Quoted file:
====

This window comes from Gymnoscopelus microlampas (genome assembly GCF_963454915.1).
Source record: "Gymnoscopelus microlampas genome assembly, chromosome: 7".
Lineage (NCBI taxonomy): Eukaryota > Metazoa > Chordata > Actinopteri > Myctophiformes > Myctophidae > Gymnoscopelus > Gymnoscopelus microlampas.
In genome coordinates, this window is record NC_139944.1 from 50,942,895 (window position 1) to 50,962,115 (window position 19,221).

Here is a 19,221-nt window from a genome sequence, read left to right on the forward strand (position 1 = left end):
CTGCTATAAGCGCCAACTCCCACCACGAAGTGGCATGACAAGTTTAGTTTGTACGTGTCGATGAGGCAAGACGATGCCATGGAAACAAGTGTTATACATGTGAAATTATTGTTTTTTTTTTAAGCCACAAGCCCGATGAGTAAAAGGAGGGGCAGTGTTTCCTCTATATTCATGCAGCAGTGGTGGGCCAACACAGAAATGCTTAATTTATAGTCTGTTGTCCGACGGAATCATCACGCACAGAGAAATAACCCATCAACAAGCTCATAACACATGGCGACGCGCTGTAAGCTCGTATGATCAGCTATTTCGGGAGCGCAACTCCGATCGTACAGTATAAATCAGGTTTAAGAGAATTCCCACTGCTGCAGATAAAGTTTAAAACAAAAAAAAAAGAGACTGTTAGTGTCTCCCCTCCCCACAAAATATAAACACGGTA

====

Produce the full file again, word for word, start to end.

This window comes from Gymnoscopelus microlampas (genome assembly GCF_963454915.1).
Source record: "Gymnoscopelus microlampas genome assembly, chromosome: 7".
Lineage (NCBI taxonomy): Eukaryota > Metazoa > Chordata > Actinopteri > Myctophiformes > Myctophidae > Gymnoscopelus > Gymnoscopelus microlampas.
In genome coordinates, this window is record NC_139944.1 from 50,942,895 (window position 1) to 50,962,115 (window position 19,221).

Here is a 19,221-nt window from a genome sequence, read left to right on the forward strand (position 1 = left end):
CTGCTATAAGCGCCAACTCCCACCACGAAGTGGCATGACAAGTTTAGTTTGTACGTGTCGATGAGGCAAGACGATGCCATGGAAACAAGTGTTATACATGTGAAATTATTGTTTTTTTTTTAAGCCACAAGCCCGATGAGTAAAAGGAGGGGCAGTGTTTCCTCTATATTCATGCAGCAGTGGTGGGCCAACACAGAAATGCTTAATTTATAGTCTGTTGTCCGACGGAATCATCACGCACAGAGAAATAACCCATCAACAAGCTCATAACACATGGCGACGCGCTGTAAGCTCGTATGATCAGCTATTTCGGGAGCGCAACTCCGATCGTACAGTATAAATCAGGTTTAAGAGAATTCCCACTGCTGCAGATAAAGTTTAAAACAAAAAAAAAAGAGACTGTTAGTGTCTCCCCTCCCCACAAAATATAAACACGGTA